1. Music can be taken apart this way, but probably not put together thus, as Salzer openly admits. This is a method for analysis, not for composition.
  2. The approach to the leading of inner voices, brilliant as it is, is harmonic and based on examples from the Eighteenth and Nineteenth centuries. Detailed, terribly precise and academically professional, this type of analysis does not apply to music outside its sphere. But the overall sense of form and orientation is generic, fascinating and well worth study.

   In order to clear my mind, I started putting together a different system for my own use, but within Schenkerís notion of micro-to-macro in the framework of a graphical layout. This is a beginning, so I will compress my thinking into a few paragraphs:

   Starting with a general music base rather than a harmonic predisposition, I state:

  1. Music is composed of tones and of non-tones, which are empty spaces. (I avoid the word "note" which refers to a mark on paper rather than sound.)
  2. A tone can be followed by another tone or by a space.
  3. Tones and spaces can have varying lengths, which when taken in a series will produce rhythm.
  4. Tones in a matrix of rhythm are heard as "tone-series" or voices, which will often be taken as what we call melodies.
  5. Arrays of voices in the same time-space produce two very different sorts of polyphony:
  6. Tones progress in a time-frame, varying in both pitch and duration simultaneously. Pitch can go up, down or repeat. Durations can be located on a binary framework by halving, as we conventionally do in Western music, or there can be a free time designation based on real-time.
  7. In close formation, tones can be seen as forming scales, which can be eighth-tones, quarter tones, chromatics, diatonics, whole tones, or arpeggiated series. In contra-distinction, non-scalar series do form the fabric of most music, offering many melodic options for the ear.
  8. Tones stand at the basic structural level, but they cannot exist without further definition as to:
   Salzer's Harmony may be limited and historically based, but harmony does exist naturally in music. If tones are simultaneous, we have either harmonic chordal displays, or if sequential, voices leading in and out of harmonic arrays. If two or more tones are leading in time, they can progress in and out of each othersí "envelopes", or they can be separate and detached and in a sense "syncopating" harmonically either accidentally or intentionally. But memory will associate dynamic tones over a considerable passage of time, and consider them part of overall structure.

   Summary: Certain basic features must exist. There must be tones and optionally spaces. There must be more than one tone, thus series or voice or melody-line, which will have some sort of rhythm, stretching from perfectly even to incomprehensibly variable. Register will exist as a variant of pitch, since mono-tone music is invariably monotonous. Right after this we will want to specify the kind of sound, that is instrumentation and orchestration.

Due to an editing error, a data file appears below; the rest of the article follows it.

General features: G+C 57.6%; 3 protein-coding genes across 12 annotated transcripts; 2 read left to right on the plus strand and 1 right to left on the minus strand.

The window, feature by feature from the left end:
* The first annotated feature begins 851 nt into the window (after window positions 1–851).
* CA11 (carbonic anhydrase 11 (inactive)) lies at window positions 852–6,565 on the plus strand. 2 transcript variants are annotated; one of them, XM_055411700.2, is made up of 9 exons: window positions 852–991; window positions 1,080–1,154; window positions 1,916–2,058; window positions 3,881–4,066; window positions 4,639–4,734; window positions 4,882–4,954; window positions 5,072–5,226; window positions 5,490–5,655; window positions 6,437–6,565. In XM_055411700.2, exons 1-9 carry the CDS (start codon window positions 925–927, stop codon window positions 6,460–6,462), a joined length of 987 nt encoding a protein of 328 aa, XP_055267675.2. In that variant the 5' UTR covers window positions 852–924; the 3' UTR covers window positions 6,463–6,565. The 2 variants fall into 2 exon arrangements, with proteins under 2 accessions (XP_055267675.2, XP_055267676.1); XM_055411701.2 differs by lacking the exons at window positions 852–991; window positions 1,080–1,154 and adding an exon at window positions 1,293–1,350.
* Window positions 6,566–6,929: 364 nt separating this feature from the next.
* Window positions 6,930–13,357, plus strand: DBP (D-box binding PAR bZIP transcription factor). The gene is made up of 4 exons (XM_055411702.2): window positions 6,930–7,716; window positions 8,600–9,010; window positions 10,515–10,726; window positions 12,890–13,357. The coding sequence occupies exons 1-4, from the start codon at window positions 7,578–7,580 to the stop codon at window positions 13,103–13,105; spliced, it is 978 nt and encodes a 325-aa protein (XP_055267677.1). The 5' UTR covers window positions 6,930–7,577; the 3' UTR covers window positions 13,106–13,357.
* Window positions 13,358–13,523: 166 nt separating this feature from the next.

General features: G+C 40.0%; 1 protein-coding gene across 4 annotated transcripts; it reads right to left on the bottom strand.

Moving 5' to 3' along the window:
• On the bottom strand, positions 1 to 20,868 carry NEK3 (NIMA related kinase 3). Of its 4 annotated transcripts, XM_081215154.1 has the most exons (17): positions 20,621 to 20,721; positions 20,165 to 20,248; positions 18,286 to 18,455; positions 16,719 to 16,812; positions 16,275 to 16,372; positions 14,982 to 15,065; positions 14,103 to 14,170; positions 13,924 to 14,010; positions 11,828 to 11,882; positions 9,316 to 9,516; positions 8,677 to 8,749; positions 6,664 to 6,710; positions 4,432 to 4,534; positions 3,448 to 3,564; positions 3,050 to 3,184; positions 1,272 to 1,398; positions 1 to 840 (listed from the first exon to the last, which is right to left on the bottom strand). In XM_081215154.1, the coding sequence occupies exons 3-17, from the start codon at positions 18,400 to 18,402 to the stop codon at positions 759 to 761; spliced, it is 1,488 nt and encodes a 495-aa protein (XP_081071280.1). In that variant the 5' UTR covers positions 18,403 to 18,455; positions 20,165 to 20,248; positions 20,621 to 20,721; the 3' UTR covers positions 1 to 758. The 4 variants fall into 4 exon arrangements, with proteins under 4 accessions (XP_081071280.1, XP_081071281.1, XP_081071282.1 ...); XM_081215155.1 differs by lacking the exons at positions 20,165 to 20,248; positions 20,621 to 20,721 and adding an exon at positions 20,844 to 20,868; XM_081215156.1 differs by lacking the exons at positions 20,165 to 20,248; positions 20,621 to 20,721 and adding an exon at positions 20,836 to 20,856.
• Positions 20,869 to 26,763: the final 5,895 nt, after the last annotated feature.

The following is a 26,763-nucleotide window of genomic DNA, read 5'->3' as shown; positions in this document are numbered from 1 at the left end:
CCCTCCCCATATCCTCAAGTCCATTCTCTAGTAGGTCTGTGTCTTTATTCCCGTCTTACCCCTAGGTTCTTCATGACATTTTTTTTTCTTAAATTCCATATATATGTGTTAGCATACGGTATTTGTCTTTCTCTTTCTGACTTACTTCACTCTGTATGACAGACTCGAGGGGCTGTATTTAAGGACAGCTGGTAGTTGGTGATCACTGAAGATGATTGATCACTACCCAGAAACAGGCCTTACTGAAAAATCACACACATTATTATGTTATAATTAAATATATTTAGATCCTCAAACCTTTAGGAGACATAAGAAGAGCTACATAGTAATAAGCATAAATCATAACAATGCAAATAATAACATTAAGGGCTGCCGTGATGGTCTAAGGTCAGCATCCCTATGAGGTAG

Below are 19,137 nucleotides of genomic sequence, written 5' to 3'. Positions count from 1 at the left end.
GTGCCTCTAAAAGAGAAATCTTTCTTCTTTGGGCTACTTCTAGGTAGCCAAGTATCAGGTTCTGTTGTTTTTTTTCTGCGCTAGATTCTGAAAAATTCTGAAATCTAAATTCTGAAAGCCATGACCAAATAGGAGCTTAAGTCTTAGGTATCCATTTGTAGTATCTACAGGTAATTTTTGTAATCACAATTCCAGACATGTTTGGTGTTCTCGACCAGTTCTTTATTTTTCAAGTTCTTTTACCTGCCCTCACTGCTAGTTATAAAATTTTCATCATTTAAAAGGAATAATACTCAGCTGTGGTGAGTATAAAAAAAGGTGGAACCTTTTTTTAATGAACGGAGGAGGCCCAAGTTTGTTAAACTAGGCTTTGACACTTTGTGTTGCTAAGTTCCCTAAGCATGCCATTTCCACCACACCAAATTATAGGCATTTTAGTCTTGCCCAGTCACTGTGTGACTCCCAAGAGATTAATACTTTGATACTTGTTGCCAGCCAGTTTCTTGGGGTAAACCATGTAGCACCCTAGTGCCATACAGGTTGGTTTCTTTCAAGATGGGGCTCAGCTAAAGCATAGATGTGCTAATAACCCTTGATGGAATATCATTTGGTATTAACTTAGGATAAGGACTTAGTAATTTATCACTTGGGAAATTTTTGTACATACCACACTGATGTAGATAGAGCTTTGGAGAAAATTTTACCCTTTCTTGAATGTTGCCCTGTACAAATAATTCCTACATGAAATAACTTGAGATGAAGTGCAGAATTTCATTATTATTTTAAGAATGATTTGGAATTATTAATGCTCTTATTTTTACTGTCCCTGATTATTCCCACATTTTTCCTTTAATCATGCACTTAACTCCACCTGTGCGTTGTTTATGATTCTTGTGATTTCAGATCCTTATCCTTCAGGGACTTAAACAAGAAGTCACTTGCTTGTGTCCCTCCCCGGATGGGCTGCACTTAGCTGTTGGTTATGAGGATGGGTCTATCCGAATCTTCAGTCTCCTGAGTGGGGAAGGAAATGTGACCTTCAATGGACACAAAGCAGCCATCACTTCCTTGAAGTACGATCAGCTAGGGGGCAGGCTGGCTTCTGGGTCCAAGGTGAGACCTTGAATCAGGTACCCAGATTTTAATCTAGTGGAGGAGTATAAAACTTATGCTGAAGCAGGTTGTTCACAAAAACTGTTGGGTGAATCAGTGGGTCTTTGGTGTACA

Now we come to the critical area. Salzer's harmonic spectrum has at its core a small cluster of tone-relationships, the beatless octave, relatively pure fifth and fourth, rich and buzzy third/sixth, while the rest fall in the class of the so-called dissonances of various sorts. Triadic at heart, this layout is beautiful, and has served the West well for centuries, but after the turn of this century, it was felt to be restrictive in a culture where everything else from Einsteinian relativity to Cubism was going through radical change.

   Look for a moment at the intervals of the scales we use in the West. The octave was known from antiquity for its peculiar quality of beatlessness, in Just Intonation fifth and fourth shared this quality, adjusting by ear for ensemble playing. In the 14th Century, the Church finally permitted use of thirds and sixths, which had been outlawed because of their disturbing, high beat rate. With the development of equal temperament for piano and organ, small amounts of beat were introduced for fourths and fifths, slightly enriching these intervals (at the cost of the old purity). By the 17th Century, thirds/sixths with their fast and exciting beat rates, were established as central to music which became triadic by rule. An open octave or open fifth/fourth were not to be used without a major/minor third inserted, and we became used to this as The Sound of Music. On the one side of this musical spectrum stood, aloof and unused, the pure octaves, just fifth and fourth. The mid-range of triadic combinations was now basic, to be pointed-up here and there with seconds in a triadic display, or for momentary passing effect. On the other end of our spectrum stood the dissonances, the major and minor seconds, the tritone, timbral clashes, and arpeggios of fourths as a sort of scale replacement -- all used most cautiously in the last century, but coming to the fore with this century's New Music, with its anti-triadic obsessions.

   Two tone harmonies, simultaneous or sequential, can range from pure and beatless in their charming emptiness, through the rich, chocolatey, piled-up thirds and sixths, on to the world of dissonance which can be sly and intuitive, dynamic and shocking, or as novel to our ears as a melodic run of parallel tritones. Register and timbre from many instruments complexify this greatly, so it is no longer a question of what series of Schoenbergian notes we use, but a matter of how wide our spectrum of pitch, register, instrumental timbre, and neo-harmonic beating-richness can be. Add to this the tone-slides of the violin, trombone or synth., and the quarter tones of Indian music, and we have more than enough for New Music in New Directions.